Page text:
Vaginal Ring Protects from HIV: Study

Durban 2016

By Sumitra Deb Roy

July 20, 2016

Also published by The Times of India

A vaginal ring infused with an antiretroviral drug can reduce HIV risk by a third when used consistently, a study has found out. The findings, drawn from a phase III clinical trial involving 2359 African women, has particularly brought hope for the vulnerable women and girls, who often may not be in a position to refuse unprotected sex.

The findings of ASPIRE - a Study to Prevent Infection with a Ring for Extended Use - presented at the International Aids Conference in Durban, showed that the risk of contracting HIV declined by as much as 75 percent in women who used it without fail for nearly a month. Among other users too, the risk of HIV was cut by nearly 50 percent. It was found to be more efficacious in older women who used it more regularly for a month.

The vaginal ring made of silicone delivers about 4 mg of the antiretroviral drug dapivirine over 28 days following which a new ring has to be inserted. The drug hinders the ability of the virus to replicate inside healthy cells. Initial findings of the study that were released in the beginning of the year found the risk reduction was only 27 percent but subsequent analyses showed that it was far more effective.

"Adherence to HIV prevention strategies is not always perfect and we knew that not all women used the ring consistently, so we developed an analysis to explore the degree of HIV protection that was associated with more consistent use," said Elizabeth Brown, the principle investigator of Microbicide Trials Network (MTN). "Across all analyses, we found that high adherence was significantly associated with better protection," she added. MTN is an HIV/AIDS clinical trials network funded by several international organizations and the community.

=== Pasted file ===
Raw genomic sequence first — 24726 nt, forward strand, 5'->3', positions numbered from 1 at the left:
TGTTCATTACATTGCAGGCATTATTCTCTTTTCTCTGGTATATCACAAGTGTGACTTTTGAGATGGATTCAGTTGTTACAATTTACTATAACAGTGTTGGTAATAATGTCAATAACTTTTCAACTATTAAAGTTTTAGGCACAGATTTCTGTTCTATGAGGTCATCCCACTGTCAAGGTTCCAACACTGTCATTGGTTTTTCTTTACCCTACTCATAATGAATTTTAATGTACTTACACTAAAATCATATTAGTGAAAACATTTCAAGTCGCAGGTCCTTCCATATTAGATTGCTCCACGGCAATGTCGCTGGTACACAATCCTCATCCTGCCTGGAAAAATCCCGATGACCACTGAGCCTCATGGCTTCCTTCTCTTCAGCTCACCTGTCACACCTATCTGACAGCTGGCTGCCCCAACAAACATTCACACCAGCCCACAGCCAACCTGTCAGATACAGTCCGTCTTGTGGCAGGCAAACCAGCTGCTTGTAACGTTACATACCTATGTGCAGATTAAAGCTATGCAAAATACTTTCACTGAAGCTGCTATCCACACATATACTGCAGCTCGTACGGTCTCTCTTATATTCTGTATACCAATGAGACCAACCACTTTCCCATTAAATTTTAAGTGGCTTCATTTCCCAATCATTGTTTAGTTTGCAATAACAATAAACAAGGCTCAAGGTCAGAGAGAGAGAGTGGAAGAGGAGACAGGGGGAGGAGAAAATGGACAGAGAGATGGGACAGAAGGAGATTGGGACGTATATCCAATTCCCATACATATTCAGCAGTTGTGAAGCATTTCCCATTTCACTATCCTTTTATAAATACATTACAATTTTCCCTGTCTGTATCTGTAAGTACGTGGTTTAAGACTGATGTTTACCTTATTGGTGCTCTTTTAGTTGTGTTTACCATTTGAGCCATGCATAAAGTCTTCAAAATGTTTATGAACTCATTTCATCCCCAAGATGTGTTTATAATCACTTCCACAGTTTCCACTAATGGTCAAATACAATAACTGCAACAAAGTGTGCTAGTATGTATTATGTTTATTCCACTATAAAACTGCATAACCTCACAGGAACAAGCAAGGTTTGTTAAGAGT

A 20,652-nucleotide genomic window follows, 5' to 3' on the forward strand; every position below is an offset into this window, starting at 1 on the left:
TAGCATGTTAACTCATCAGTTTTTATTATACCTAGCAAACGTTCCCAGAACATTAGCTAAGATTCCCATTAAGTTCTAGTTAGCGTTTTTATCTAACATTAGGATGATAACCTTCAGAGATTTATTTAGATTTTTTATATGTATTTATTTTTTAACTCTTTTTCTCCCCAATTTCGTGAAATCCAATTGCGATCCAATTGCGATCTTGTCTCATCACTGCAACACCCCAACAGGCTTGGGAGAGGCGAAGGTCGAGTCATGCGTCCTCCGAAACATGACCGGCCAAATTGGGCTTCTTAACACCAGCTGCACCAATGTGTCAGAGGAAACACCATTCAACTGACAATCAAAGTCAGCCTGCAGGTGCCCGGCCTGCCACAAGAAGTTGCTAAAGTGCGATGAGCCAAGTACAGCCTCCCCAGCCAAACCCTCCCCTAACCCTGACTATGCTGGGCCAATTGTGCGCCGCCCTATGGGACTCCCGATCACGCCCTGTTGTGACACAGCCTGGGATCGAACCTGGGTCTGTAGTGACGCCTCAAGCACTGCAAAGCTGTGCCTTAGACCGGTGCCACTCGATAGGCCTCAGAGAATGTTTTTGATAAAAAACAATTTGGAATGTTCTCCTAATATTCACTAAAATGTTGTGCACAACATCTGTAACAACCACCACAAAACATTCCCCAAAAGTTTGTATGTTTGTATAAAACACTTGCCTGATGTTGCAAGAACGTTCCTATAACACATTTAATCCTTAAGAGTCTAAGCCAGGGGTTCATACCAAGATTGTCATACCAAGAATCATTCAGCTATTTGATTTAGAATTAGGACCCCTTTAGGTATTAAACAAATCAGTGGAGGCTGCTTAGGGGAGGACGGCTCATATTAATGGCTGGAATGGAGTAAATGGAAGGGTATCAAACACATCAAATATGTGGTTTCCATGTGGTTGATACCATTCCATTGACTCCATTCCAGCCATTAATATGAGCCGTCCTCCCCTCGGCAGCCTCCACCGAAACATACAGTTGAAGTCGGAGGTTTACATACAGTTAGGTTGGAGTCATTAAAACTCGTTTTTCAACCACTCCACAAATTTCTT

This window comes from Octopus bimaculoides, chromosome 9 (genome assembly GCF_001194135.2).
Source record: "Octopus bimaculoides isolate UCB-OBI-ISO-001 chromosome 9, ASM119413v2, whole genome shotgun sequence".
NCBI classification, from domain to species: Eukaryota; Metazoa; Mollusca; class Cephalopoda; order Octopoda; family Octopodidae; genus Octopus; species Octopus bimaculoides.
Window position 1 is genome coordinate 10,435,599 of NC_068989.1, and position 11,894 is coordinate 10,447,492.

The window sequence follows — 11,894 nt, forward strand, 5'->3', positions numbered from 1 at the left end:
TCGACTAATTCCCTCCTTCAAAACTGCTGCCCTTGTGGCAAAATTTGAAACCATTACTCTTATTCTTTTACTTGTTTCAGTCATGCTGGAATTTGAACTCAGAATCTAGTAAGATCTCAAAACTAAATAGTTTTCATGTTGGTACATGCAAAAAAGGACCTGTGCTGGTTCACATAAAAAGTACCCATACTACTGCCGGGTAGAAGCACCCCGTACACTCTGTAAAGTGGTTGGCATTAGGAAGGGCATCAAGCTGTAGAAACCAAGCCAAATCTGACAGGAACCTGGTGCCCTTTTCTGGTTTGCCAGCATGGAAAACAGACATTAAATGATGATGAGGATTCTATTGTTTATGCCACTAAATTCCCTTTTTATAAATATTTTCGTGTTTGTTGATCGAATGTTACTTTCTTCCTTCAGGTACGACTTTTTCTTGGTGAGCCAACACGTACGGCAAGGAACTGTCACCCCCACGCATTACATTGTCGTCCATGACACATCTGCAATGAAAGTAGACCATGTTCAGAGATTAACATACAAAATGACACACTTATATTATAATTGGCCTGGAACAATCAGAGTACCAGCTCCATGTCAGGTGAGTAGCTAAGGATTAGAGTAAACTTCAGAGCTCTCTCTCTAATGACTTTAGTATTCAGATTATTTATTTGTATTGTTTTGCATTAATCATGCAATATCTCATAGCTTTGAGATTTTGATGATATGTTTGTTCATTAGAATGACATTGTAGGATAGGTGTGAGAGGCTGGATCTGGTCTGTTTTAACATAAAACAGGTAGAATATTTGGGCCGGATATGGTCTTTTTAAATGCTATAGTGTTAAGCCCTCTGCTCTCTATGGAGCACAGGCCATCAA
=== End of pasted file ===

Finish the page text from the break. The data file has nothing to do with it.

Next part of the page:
Women in the age-group of 18-45 years from Malawi, Uganda, South Africa and Zimbabwe had participated in the study that was carried out between August 2012 and June 2015. The participants were randomly divided into two groups - one who were given the dapivirine ring, and the other who were given a ring that didn't contain any active drug.

Researchers also identified four levels of adherence from zero-use to cent percent and found that in certain cases the HIV protection rate was around 92 percent. The ASPIRE study will now be followed on by another one called HOPE - HIV Open-Label Prevention Extension, where some of the previous participants will be there. HOPE will look into areas about why the ring, despite all the promises, may not be a suitable HIV prevention tool for everyone. It was particularly found to be not so effective in girls below the age of 21 mainly due to adherence. A study with 300 girls and younger women is likely to begin in 2017 in Kenya, South Africa and Zimbabwe to understand why the ring didn't work in young women.

Simultaneous studies are also going on to understand how the presence of certain bacteria in a woman's body could make her more susceptible to the HIV virus. In an independent study of 120 women, those with an overgrowth of Prevotella bivia bacteria were found to be 20 times more prone to contract HIV than those with lower levels.

The vaginal ring findings is extremely relevant to India where women comprise 39 percent of all HIV infections. It is estimated that a little less than a million women are living with HIV in the country. The incidence of HIV in female sex workers too is considerably high at 2.67 percent. A vaginal contraceptive called Nuvaring, introduced in India in 2009, had found quite a bit of acceptance, but it is nowhere close to the popularity of oral pills.

Sumitra Deb Roy reported from South Africa on a fellowship with the International Reporting Project (IRP).